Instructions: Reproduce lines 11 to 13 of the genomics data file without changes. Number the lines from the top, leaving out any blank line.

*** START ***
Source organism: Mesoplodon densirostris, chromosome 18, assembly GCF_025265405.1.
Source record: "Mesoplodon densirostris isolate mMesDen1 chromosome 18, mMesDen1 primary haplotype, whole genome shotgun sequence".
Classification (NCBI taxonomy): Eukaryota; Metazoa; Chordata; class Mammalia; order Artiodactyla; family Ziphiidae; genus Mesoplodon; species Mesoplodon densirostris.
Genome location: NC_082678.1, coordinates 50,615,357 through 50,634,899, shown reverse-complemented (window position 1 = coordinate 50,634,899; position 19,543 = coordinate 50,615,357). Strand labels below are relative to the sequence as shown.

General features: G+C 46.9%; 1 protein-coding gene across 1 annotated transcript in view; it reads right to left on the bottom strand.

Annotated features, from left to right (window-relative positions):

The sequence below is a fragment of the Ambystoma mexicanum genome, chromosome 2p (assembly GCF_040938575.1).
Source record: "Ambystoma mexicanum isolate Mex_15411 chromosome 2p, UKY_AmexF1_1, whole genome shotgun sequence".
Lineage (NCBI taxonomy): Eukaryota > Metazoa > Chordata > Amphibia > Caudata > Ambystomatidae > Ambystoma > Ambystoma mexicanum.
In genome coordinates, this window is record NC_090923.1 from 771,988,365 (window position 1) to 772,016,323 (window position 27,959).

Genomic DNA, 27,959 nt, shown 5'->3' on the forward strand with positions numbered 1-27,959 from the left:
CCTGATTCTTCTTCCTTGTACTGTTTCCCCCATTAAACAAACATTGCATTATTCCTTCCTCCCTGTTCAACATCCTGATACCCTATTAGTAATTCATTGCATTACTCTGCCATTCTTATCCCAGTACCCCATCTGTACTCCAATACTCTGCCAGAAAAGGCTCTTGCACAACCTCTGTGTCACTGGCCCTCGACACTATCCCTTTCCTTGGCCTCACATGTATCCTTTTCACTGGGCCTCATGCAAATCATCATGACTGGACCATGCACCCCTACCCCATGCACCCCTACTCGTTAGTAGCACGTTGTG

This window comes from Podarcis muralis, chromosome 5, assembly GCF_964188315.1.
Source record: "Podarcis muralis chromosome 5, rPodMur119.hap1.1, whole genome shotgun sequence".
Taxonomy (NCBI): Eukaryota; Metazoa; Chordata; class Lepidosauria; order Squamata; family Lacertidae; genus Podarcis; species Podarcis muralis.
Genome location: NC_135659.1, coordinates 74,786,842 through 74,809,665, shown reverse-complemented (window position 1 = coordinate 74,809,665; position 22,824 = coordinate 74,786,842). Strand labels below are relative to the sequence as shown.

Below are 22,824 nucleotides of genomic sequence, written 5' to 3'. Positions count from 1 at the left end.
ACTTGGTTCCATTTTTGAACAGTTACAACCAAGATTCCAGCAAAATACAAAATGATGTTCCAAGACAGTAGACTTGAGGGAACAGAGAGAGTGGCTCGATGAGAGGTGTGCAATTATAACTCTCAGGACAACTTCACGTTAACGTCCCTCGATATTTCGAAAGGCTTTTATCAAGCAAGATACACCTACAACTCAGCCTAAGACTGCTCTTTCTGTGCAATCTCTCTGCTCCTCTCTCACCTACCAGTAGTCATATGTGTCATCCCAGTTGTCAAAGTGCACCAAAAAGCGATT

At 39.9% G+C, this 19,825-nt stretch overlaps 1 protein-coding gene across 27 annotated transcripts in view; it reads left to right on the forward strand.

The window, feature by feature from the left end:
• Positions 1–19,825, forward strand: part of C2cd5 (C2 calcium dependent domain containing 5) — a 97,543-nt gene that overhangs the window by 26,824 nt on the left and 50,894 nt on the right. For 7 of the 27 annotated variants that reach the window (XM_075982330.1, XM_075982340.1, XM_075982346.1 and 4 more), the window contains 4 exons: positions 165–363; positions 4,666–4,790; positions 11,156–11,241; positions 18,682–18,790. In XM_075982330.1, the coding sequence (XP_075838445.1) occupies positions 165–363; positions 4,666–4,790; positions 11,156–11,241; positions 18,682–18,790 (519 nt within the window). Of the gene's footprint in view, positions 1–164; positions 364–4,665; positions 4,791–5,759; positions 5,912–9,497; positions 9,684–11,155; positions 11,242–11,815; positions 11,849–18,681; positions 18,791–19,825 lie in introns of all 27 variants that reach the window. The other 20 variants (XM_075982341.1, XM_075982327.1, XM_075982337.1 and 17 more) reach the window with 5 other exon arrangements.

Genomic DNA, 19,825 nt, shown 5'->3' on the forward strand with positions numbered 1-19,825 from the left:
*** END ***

Genomic DNA, 27,959 nt, shown 5'->3' on the forward strand with positions numbered 1-27,959 from the left:
CCTGATTCTTCTTCCTTGTACTGTTTCCCCCATTAAACAAACATTGCATTATTCCTTCCTCCCTGTTCAACATCCTGATACCCTATTAGTAATTCATTGCATTACTCTGCCATTCTTATCCCAGTACCCCATCTGTACTCCAATACTCTGCCAGAAAAGGCTCTTGCACAACCTCTGTGTCACTGGCCCTCGACACTATCCCTTTCCTTGGCCTCACATGTATCCTTTTCACTGGGCCTCATGCAAATCATCATGACTGGACCATGCACCCCTACCCCATGCACCCCTACTCGTTAGTAGCACGTTGTG

This window comes from Podarcis muralis, chromosome 5, assembly GCF_964188315.1.